Plumbing notes (yes, really plumbing)

This post was written by eli on June 3, 2019
Posted Under: offtopic


FPGA and Linux and all that hi-tech stuff is nice, but nothing compares to the self pride of getting a simple plumbing job done right. So this time it was about installing a pressure gauge under a bathroom sink, between the water outlet for the faucet’s cold water and the faucet itself.

Pressure gauge and tee

No need to tell me the reading is valid only if the taps are all closed. Anyhow, this is a simple task if you happen to have a Tee fitting that happens to match the stuff that is supposed to connect to it. If not, go find adapters. Or another Tee. If you’re a plumber, you probably have a large box with stuff to try around. As I’m not (the pipelines I usually deal with are digital register pipelines), the trick is to define the exact parts needed, and find them on AliExpress or Ebay. Or maybe even at the hardware store. The latter option turned out pretty difficult, as these parts are cheap, the motivation to help is accordingly, and if I can’t define what I need exactly, it’s a lost battle. So I ordered the stuff from AliExpress eventually. And I got it right.

So here are the notes to myself for the next time I’ll need to do something similar.

The standards

Spoiler: In Israel, everything follows BSP. A former British colony, after all.

Pluming is a local thing, performed by local people, depending on their local hardware stores, with a “give me that thingy” kind of communication. It’s therefore quite difficult to find exact definitions for plumbing fittings. It goes by “see if it fits”.

For threaded fittings, terms like ½” and ¾” are often used, but they refer to nothing measured on the piece of metal itself. These figures used to tell the inner diameter of the pipe itself, but that doesn’t work anymore. So if you want to measure a fitting and tell what it’s called in the market, you need to go to the standard tables.

And here comes the real fun. There are mainly two standards for pipe sizes, which detail the dimensions for the pipes and threads. It seems like the most common ones in Israel (and Europe) follow the British Standard (BSP), but there’s also American National Standard Pipe Thread standards (Often referred to as Nominal Pipe Size, NPS or National Pipe Taper / Thread, NPT).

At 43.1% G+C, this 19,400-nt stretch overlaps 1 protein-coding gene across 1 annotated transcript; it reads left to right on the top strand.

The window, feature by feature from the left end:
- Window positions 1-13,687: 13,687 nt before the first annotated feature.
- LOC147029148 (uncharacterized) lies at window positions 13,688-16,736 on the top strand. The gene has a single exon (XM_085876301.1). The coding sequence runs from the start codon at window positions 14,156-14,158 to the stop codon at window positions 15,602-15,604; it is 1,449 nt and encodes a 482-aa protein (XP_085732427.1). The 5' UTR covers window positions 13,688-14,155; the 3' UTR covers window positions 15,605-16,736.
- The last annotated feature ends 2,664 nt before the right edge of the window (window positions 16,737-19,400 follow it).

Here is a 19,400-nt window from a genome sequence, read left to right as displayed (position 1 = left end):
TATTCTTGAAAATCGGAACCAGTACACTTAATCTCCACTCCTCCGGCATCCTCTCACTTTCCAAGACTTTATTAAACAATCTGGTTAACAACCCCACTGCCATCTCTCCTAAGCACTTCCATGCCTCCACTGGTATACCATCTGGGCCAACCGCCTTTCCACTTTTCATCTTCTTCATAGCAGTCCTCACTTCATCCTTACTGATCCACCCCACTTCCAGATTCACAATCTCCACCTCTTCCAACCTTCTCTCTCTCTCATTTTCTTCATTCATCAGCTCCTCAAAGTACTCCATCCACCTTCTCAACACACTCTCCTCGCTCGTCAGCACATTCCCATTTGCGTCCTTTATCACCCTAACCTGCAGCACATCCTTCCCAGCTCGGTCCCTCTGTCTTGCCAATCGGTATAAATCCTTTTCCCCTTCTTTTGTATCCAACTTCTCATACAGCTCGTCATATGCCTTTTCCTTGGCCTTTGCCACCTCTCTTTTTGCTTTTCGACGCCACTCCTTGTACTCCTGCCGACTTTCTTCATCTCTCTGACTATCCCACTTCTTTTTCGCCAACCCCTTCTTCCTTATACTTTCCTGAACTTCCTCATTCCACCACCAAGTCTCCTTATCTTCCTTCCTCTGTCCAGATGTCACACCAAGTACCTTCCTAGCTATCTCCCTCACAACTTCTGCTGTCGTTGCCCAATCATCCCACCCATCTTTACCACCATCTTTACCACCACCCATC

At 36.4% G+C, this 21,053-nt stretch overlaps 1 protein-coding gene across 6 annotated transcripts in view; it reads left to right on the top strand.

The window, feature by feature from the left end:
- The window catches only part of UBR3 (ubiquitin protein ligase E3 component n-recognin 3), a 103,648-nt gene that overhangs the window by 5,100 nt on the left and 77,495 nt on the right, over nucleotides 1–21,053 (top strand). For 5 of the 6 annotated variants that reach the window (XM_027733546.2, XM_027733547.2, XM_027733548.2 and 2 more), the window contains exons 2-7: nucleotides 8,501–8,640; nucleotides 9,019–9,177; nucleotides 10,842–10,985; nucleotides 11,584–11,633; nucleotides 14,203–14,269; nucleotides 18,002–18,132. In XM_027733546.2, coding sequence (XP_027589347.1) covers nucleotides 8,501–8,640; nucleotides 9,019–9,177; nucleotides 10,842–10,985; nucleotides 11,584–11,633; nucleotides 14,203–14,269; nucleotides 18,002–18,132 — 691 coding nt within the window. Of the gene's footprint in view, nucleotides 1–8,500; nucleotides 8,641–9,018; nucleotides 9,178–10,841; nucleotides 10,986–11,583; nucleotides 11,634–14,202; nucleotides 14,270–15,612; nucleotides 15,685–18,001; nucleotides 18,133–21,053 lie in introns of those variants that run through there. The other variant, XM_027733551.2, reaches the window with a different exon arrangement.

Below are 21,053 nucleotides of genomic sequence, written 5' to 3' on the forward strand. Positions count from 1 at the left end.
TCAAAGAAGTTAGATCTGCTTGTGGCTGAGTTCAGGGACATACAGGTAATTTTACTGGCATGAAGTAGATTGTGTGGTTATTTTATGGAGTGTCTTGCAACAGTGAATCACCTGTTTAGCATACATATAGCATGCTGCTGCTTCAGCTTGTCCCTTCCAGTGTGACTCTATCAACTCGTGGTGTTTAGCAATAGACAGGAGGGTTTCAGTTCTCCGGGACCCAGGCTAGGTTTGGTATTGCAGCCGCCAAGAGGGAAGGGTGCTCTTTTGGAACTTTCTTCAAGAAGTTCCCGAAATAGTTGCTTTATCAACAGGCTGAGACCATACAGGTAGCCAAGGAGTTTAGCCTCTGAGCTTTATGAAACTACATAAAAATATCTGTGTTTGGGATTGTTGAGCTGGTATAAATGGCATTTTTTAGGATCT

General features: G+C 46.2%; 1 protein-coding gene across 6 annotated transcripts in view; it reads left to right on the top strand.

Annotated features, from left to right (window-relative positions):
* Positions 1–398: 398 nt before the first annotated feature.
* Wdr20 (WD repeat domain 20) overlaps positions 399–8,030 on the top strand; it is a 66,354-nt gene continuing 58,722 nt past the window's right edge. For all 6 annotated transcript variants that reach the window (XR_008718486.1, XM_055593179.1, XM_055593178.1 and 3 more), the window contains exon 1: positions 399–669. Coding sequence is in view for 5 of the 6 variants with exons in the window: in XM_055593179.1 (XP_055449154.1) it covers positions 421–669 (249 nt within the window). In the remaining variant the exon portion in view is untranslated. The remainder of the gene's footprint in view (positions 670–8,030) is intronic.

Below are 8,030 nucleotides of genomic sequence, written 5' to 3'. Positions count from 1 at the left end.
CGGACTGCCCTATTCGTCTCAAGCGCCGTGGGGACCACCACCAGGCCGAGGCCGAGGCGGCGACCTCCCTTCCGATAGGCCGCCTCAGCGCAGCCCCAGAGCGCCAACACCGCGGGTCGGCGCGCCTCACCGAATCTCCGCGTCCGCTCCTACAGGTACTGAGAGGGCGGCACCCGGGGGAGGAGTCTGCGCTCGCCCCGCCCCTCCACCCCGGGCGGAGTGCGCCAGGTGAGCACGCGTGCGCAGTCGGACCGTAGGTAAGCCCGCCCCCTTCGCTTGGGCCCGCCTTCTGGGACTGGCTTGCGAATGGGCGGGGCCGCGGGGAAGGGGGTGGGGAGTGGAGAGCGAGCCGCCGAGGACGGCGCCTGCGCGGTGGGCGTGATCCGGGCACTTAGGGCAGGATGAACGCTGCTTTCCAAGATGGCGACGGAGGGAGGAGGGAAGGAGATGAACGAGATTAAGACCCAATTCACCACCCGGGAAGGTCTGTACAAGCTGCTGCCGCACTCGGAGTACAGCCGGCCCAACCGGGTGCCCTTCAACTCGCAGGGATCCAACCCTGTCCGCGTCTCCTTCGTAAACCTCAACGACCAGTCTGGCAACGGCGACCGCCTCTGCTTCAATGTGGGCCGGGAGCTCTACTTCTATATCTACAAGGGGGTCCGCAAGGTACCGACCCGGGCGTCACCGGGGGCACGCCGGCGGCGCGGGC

Sometimes IPS (Iron Pipe Size) is mentioned, but it usually means NPS.

The two standards are incompatible, despite similar terminology and measures. In particular, the thread pitch doesn’t match between the two standards. But there’s also the thread form: American goes with Sellers, which has sharp edges, and British with Whitworth thread form, which is a sine wave shape. Not that I can tell the difference just by looking. So if you try to mix British with American fittings, screwing will probably be difficult, and it won’t hold pressure well, if at all.

Either way, for historical reasons, the inch number used in these standard matches none of the measured diameters of the pipe: Neither the inner or outer. The OD, outer diameter, is the easiest to measure, and should be compared with the standard.

So the main headache is BSP vs. NTP (or NPS, IPS, MIP, FIP and all other abbreviations meaning “American”).

And then we have this thing with DN sizes. For example, DN15 means ½”, and DN20 means ¾”. Even though these were coined for the American standard (and listed on Wikipedia’s page for NPS) it seems like they’re also used in context of BSP. So if a product is listed with a DN number, it probably means nothing on which BSP vs. NTP.

Actual measurements

This is what I measured on my own stuff.

  • The tap for my washing machine is a ¾” according to the manual, I measured 0.97″ outer diameter (1.05″ per standard). Apparently washing machines go BSP.
  • A typical shower head has a ½” fitting, not clear if American or British (for this size, it seems like NPS and BSP are roughly the same).
  • My supply stop valves (those wall taps for bathroom faucets) are 3/8″ (measured 0.64″ outer diameter). In Israel, these wall-mounted angle valves are called “NIL taps (ברז ניל)”, which most likely refers to the German company NIL, and therefore conforms to BSP.
  • The pressure gauge is an ¼” (measured outer diameter 0.5″).

Iron and brass

It’s pretty well known, that if brass fittings are used on iron pipes, or if these two metals are mixed in any other way, the iron will corrode rapidly (within a few years), as they work together as a battery. So the material is crucial.

In Israel, all valves, taps and faucets are made of chrome or nickel plated brass, and is therefore OK for use with brass Tees and adapters.

“Teflon” tape (or PTFE)

When there’s no rubber ring sealing, teflon tape is applied on the thread. It works better when there’s a hard end to the screwing, as the force of the end works on the thread and the teflon applied to it. But it can work well otherwise.

It’s 20 rounds around, or it won’t seal. Apply evenly on the thread with slight tension. The direction is as for the turn direction while fitting, i.e. the circular motion will tighten the “teflon” even more (and not unwind it). Don’t cover the few first threads (the end of the pipe) for easier fitting. If the fitting torque is easy all the way, it’s not going to seal.

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